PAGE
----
Daniel Boote, U.S. special envoy to Haiti resigns over inhumane decision to deport Haitian migrants

Migrants cross the Rio Grande River on 22 September.

The US envoy to Haiti has resigned after just two months in the role, in protest at what he called the Biden administration’s “inhumane” mass deportation of Haitian migrants and asylum-seekers to what he said was a highly dangerous “collapsed state”.

Daniel Foote’s angry resignation letter is a serious blow for an administration which came to office promising a more humane approach to immigration in the wake of Donald Trump’s policy of child separation. But it has been overwhelmed by a surge of Haitian migrants and refugees fleeing the implosion of the country’s society after the assassination in July of its president, Jovenel Moïse, triggered chaos that was then compounded by a powerful earthquake in August.

Foote, who has previously served as deputy chief of mission in Haiti and ambassador in Zambia, was appointed special envoy after Moïse’s killing, which remains unsolved.

A member with the Border Humanitarian Coalition, right, guides migrants, mostly from Haiti, as they are released from United States Border Patrol custody upon crossing the Texas-Mexico border in search of asylum, Wednesday, Sept. 22, 2021, in Del Rio, Texas. (AP Photo/Julio Cortez)

After some 14,000 migrants gathered in an impromptu camp under a bridge in Del Rio, Texas, the Immigration and Customs Enforcement (Ice) bureau started flying hundreds out on multiple flights every day, without the opportunity for asylum appeals or hearings.

“I will not be associated with the United States’ inhumane, counterproductive decision to deport thousands of Haitian refugees and illegal immigrants to Haiti, a country where American officials are confined to secure compounds because of the danger posed by armed gangs to daily life,” Foote said in his letter to the secretary of state, Antony Blinken, that was leaked on Thursday.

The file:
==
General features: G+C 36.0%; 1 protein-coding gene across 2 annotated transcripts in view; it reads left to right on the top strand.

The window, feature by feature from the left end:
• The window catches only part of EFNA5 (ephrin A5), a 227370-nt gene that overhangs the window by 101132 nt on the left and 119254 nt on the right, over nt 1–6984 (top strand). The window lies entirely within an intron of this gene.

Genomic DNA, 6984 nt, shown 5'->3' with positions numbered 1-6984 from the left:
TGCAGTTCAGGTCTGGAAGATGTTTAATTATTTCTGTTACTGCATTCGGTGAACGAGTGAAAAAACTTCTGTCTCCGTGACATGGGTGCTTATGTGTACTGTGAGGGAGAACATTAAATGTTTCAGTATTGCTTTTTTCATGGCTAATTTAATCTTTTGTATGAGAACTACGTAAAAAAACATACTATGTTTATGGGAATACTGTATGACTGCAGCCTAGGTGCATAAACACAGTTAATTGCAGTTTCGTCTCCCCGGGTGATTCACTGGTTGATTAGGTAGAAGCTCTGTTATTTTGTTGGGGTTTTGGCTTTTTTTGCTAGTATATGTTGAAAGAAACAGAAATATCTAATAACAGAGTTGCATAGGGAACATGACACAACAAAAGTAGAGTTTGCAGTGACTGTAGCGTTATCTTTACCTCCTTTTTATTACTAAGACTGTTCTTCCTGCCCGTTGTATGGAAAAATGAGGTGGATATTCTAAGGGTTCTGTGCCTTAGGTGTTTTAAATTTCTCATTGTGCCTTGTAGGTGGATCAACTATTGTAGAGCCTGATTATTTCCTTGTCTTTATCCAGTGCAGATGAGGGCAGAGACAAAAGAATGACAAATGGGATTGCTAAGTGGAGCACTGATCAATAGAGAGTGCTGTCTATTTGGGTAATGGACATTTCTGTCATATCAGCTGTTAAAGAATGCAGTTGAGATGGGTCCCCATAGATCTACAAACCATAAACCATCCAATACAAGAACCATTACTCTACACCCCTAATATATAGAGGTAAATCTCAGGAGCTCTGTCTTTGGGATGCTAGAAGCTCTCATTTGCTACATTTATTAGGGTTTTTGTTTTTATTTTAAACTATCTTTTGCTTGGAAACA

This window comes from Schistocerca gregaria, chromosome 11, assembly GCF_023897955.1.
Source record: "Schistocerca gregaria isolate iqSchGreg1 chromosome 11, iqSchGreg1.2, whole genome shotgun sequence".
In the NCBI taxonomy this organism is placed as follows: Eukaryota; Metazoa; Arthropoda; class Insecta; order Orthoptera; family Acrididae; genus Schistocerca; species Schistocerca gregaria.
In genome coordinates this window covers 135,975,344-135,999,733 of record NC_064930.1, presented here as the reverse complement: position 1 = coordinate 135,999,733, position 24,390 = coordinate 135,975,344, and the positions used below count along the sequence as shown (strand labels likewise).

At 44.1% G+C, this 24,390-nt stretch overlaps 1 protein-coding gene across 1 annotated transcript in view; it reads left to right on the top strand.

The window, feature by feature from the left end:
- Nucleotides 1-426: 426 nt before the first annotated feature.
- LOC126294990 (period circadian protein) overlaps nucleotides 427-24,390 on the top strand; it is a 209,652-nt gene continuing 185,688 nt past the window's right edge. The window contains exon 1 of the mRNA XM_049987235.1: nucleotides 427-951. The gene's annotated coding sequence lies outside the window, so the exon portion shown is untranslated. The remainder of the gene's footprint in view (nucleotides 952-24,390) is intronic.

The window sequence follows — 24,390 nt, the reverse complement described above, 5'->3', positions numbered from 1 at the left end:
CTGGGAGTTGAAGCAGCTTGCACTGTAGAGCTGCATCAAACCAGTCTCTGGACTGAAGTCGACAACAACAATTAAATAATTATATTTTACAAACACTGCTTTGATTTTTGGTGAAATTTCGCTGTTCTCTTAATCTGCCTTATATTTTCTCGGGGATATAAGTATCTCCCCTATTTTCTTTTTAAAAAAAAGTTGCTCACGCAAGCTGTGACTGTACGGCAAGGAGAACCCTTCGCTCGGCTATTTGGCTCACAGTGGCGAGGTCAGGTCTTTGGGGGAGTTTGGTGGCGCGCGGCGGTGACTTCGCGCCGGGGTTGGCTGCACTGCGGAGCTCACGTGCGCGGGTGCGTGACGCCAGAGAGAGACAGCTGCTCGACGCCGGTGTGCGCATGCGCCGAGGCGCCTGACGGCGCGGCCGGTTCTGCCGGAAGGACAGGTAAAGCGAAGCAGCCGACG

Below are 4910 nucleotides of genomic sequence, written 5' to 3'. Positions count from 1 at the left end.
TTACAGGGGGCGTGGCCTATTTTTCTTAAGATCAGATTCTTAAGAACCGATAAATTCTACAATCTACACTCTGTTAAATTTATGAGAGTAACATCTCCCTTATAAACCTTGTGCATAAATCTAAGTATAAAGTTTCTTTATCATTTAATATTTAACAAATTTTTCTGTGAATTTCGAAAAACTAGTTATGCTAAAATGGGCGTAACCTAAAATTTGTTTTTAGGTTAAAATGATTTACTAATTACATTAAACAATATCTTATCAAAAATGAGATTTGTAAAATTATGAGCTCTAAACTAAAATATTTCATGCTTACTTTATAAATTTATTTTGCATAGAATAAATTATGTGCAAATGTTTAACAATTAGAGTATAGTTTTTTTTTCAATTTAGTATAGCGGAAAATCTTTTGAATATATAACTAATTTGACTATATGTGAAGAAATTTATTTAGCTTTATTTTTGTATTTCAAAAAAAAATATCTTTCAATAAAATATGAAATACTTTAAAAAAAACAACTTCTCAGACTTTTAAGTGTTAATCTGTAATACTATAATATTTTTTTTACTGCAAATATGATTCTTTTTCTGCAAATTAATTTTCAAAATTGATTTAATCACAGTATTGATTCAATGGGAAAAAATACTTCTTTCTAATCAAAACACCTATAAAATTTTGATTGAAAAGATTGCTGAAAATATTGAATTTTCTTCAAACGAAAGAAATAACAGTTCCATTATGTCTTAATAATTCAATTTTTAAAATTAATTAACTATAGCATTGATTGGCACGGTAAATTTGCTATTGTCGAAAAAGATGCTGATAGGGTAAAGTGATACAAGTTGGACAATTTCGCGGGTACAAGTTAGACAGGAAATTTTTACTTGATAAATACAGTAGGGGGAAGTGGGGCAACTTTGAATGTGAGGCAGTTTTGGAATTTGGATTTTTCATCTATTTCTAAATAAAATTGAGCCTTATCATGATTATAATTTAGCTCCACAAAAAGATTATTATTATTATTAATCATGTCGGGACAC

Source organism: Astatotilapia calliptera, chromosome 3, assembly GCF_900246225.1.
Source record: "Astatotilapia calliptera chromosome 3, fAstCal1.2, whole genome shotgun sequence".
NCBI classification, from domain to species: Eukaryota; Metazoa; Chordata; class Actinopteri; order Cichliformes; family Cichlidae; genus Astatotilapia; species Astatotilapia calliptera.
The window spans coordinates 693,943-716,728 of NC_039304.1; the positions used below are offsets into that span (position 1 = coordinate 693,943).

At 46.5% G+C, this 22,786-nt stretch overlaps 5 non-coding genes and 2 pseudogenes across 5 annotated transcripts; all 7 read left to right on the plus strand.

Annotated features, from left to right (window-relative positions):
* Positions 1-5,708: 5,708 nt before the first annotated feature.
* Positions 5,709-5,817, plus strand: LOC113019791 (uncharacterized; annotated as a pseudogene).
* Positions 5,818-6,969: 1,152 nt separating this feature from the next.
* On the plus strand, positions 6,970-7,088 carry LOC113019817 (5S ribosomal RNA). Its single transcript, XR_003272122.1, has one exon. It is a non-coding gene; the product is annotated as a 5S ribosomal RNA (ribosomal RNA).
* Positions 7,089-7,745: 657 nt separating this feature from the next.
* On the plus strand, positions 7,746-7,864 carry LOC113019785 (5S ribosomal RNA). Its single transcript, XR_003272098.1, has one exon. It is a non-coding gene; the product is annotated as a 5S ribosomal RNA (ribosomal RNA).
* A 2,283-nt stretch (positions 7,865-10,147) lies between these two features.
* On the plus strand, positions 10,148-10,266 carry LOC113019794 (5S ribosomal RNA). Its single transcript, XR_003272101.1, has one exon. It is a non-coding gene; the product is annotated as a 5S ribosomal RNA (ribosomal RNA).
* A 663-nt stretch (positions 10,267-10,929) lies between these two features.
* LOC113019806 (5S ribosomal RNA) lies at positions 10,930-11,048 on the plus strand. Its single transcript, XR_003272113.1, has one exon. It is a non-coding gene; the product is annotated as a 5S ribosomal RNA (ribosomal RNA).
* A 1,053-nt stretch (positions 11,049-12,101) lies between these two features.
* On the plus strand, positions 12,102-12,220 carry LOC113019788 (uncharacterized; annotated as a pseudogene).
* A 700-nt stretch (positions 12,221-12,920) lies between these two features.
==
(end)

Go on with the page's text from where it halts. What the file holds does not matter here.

“Our policy approach to Haiti remains deeply flawed, and my policy recommendations have been ignored and dismissed, when not edited to project a narrative different from my own.”

“The people of Haiti, mired in poverty, hostage to the terror, kidnappings, robberies and massacres of armed gangs and suffering under a corrupt government with gang alliances, simply cannot support the forced infusion of thousands of returned migrants lacking food, shelter and money without additional avoidable human tragedy,” Foote said, arguing that the deportation policy was self-defeating as it would only fuel more migration.

“The collapsed state is unable to provide security or basic services, and more refugees will fuel further desperation, and crime. Surging migration to our borders will only grow as we will add to Haiti’s unacceptable misery.”

The deportations are being carried out under a previously obscure public health law, Title 42, which was used for summary expulsions by the Trump administration and has been continued under Joe Biden. The head of the UN refugee agency, Filippo Grandi, has said the use of Title 42, without any due process or screening for potential peril faced by deportees might violate international law.

The publication of Foote’s letter comes just days after shocking pictures were published showing US border patrol agents on horseback using their reins on desperate Haitian refugees by the banks of the Rio Grande. The administration has been assailed from both human rights groups for the deportations and the treatment of migrants, and from the right for the decision to release thousands of the Haitians into the US in order to alleviate the conditions in Del Rio.

The Department of Homeland Security, which oversees Ice, said on Wednesday it had deported 1,401 migrants from the Del Rio camp to Haiti and taken a further 3,206 into custody

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